Researchers in Malawi have found that HIV is an important risk factor for stroke in Malawian adults. Across sub-saharan Africa the incidence of stroke is on the increase with hypertension considered the leading factor.
However, a majority of young adult stroke patients have a low prevalence of the known risk factors of stroke – blood pressure, diabetes, obesity and smoking. A study recently published in the scientific journal Neurology found that of 222 stroke patients in Malawi, 42% of the cases under the age 45 could be attributed to HIV infection.
It has been suggested that HIV and its treatment may increase the risk of stroke. It is thought that the virus may cause stroke directly or indirectly through opportunistic infections or from the side effects of ARVs. However, the importance of HIV and ART as risk factors for stroke remains unclear, especially in sub-Saharan African settings.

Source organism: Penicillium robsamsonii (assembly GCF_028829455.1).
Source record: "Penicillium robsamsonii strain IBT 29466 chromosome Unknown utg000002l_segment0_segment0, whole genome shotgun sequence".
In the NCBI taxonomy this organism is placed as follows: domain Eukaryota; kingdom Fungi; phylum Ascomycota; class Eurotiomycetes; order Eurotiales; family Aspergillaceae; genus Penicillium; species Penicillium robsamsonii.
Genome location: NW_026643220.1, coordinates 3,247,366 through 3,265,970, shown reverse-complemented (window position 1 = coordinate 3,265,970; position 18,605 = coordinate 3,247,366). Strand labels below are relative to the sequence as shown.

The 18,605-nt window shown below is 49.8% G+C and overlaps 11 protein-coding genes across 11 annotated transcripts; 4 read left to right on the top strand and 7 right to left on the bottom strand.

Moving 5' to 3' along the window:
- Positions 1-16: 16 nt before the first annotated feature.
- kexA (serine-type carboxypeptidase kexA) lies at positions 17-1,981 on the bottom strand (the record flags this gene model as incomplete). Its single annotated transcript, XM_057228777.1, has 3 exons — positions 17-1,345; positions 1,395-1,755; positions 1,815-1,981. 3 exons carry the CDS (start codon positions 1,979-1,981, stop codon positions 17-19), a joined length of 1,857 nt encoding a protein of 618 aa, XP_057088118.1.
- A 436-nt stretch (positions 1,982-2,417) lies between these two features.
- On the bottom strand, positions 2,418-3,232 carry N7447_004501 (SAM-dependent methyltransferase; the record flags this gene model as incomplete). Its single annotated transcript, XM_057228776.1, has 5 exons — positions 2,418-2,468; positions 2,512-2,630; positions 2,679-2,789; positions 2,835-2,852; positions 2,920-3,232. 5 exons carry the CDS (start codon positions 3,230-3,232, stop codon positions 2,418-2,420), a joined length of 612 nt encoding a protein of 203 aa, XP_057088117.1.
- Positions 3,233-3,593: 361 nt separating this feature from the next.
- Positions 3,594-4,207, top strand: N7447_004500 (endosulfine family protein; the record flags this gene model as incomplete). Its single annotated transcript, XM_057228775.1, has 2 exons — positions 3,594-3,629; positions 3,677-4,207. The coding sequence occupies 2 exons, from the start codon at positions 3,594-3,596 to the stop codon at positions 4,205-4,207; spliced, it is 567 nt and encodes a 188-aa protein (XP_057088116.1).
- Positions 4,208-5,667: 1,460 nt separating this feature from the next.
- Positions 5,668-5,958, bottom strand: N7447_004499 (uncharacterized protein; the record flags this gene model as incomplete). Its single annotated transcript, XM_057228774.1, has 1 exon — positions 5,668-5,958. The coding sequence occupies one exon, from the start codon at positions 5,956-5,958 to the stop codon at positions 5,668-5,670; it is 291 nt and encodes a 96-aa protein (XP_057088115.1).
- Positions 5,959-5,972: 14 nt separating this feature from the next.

This study has found evidence of a link between HIV infection and stroke, the researchers also found that treatment for HIV was also shown to affect the risk of stroke with patients in their first six months on antiretroviral therapy (ART) at the highest risk. There was also no interaction between HIV and high blood pressure.
The implications of this study highlight the potential need to reconsider how HIV treatment is introduced. n